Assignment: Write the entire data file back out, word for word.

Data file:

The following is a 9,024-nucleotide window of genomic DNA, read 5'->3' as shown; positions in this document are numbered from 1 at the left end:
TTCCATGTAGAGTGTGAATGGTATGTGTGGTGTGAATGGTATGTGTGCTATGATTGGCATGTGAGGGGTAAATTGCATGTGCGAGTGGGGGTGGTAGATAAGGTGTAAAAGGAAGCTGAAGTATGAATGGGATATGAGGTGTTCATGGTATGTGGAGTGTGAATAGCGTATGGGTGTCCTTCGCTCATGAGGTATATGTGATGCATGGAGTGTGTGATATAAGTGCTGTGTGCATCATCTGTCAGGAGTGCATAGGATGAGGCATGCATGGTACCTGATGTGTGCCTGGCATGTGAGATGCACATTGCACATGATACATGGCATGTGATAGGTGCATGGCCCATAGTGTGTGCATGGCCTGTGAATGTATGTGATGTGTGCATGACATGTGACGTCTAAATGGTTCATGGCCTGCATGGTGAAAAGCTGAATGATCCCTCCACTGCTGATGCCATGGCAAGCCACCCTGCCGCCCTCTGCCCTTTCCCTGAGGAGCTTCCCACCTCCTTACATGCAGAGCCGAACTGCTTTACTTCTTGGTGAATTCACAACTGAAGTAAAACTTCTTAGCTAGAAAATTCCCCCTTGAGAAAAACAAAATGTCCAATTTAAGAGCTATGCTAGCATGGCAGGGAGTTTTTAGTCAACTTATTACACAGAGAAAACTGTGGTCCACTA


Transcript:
The following is a 9,024-nucleotide window of genomic DNA, read 5'->3' as shown; positions in this document are numbered from 1 at the left end:
TTCCATGTAGAGTGTGAATGGTATGTGTGGTGTGAATGGTATGTGTGCTATGATTGGCATGTGAGGGGTAAATTGCATGTGCGAGTGGGGGTGGTAGATAAGGTGTAAAAGGAAGCTGAAGTATGAATGGGATATGAGGTGTTCATGGTATGTGGAGTGTGAATAGCGTATGGGTGTCCTTCGCTCATGAGGTATATGTGATGCATGGAGTGTGTGATATAAGTGCTGTGTGCATCATCTGTCAGGAGTGCATAGGATGAGGCATGCATGGTACCTGATGTGTGCCTGGCATGTGAGATGCACATTGCACATGATACATGGCATGTGATAGGTGCATGGCCCATAGTGTGTGCATGGCCTGTGAATGTATGTGATGTGTGCATGACATGTGACGTCTAAATGGTTCATGGCCTGCATGGTGAAAAGCTGAATGATCCCTCCACTGCTGATGCCATGGCAAGCCACCCTGCCGCCCTCTGCCCTTTCCCTGAGGAGCTTCCCACCTCCTTACATGCAGAGCCGAACTGCTTTACTTCTTGGTGAATTCACAACTGAAGTAAAACTTCTTAGCTAGAAAATTCCCCCTTGAGAAAAACAAAATGTCCAATTTAAGAGCTATGCTAGCATGGCAGGGAGTTTTTAGTCAACTTATTACACAGAGAAAACTGTGGTCCACTA